• There are at least two kinds of Muslim fundamentalists who oppose ijtihad, Islam’s tradition of creative reasoning. One camp despises independent thinking because it challenges established power structures. Quite simply, they fear losing the personal privileges that come from a certain interpretation of the Quran. What they see as divinely created, such as Sharia law, is actually man-made. Therefore, the responsibility to update laws for the 21st century rests in the hands of Muslims, not God. But many fundamentalists believe that to acknowledge this is to demean God. To them I say: Allah is perfect; Allah’s interpreters are not. A second camp actually exercises a crude form of ijtihad, even as it threatens others for doing so. These are violent jihadis, who turn their backs on traditional, non-violent interpretations by cobbling together their own conclusions. Then they actively prevent others from drawing their own conclusions, threatening to rape, torture, or murder those who disagree with them. They’re the reason I must have bullet-proof windows at home, bodyguards in certain parts of the world, and a policy about living near police stations — one of the criteria for determining my address at Yale University.

So how does one propagate the theory of creative reasoning?

• But the answer, in my view, is not to leave ijtihad to the self-appointed ‘experts’. Such elitism only cements the pattern of submissiveness that afflicts the contemporary Muslim mind — an affliction that stops too many reformist Muslims from speaking up as extremists take over. The answer, I believe, is for open societies like Canada and India to democratise the practice of ijtihad while using all the legal tools at our behest, including criminal codes, to nail those individuals who preach hate in God’s good name. In early June, after 17 Muslim men in Canada were arrested for allegedly plotting a terrorist attack, I publicly asked my country’s law enforcers and justice officials why it’s taken so long to prosecute the people who spread radical Islamist ideologies. Canada has used the criminal code to deport a Holocaust denier on the one hand and a Hitlerloving Aboriginal leader on the other, but has never gone after Hindu-bashing, women-scorning, minority-mincing Islamist preachers. Why not? So far, no answer. The problem is not too much ijtihad; it’s too much hypocrisy in treating those who abuse it.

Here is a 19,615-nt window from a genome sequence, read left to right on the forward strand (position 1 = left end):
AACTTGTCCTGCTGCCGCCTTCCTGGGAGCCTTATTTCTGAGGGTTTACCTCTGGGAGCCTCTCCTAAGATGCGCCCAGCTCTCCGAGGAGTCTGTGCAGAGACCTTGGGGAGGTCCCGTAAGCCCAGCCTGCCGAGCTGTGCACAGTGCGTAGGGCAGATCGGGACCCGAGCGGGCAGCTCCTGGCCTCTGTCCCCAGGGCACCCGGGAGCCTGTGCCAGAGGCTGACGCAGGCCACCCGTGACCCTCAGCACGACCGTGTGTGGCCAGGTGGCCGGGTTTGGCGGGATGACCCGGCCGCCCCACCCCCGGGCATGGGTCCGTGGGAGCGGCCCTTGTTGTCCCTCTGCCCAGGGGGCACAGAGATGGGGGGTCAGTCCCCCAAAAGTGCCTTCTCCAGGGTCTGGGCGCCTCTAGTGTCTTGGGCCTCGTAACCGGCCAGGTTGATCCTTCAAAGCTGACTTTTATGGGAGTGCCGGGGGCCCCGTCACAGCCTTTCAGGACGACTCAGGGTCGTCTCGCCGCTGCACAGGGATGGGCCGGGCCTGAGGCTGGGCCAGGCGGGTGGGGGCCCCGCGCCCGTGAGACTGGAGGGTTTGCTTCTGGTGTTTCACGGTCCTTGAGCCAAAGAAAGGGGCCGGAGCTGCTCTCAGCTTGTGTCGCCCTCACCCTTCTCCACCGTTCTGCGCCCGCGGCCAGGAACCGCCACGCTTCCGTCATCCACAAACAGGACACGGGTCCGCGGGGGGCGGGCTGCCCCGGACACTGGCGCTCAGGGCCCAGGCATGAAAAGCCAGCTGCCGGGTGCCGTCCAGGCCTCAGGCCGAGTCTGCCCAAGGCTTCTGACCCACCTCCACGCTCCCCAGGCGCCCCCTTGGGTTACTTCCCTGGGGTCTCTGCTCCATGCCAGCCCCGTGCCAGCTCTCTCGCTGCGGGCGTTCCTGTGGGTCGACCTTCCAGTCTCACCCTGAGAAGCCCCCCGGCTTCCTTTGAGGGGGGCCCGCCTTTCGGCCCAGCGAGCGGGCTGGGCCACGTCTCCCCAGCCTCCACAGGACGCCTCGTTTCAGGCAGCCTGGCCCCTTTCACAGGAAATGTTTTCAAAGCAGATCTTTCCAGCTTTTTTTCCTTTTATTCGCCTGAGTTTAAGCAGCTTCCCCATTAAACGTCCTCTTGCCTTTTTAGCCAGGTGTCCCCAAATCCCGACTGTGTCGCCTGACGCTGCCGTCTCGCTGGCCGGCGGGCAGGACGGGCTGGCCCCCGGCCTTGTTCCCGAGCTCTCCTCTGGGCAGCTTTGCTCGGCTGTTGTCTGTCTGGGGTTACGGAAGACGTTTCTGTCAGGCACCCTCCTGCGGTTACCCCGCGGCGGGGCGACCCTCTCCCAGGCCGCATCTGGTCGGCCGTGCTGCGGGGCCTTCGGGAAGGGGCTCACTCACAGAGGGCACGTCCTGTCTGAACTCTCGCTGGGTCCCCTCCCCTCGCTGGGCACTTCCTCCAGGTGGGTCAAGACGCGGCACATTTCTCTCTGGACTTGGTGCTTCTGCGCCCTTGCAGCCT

What will be your message to the fear-ridden people of our country?

• Ultimately, my message is about more than reforming Islamic practice. It’s about fighting the forces that seek to turn any of us — Hindus, Sikhs, Muslims, even atheists — into robots for received wisdom. Let us remember that we don’t cease to be individuals merely by belonging to identifiable groups. Let us lose the false — and dangerous — assumption that just because human beings are born equal, cultures are too. Cultures aren’t born. They’re constructed. Finally, let us bear in mind that the universality of human rights is premised on the dignity of the individual, not the sanctity of culture. When we sanctify that manmade construct called culture, we’re actually damning it. We drain culture of the dynamism that individual creativity injects. We wind up with groupthink otherwise known as fundamentalism.

Irshad speak:

Fundamentalism is about where you wind up — and staying there.

Pluralism is about enjoying, but also learning from, the twists and turns in the path.

What I fear are not people, creatures, or events. I fear complacent states of mind, especially passivity — the intellectual, artistic and spiritual sluggishness that comes from losing faith in ourselves as individuals.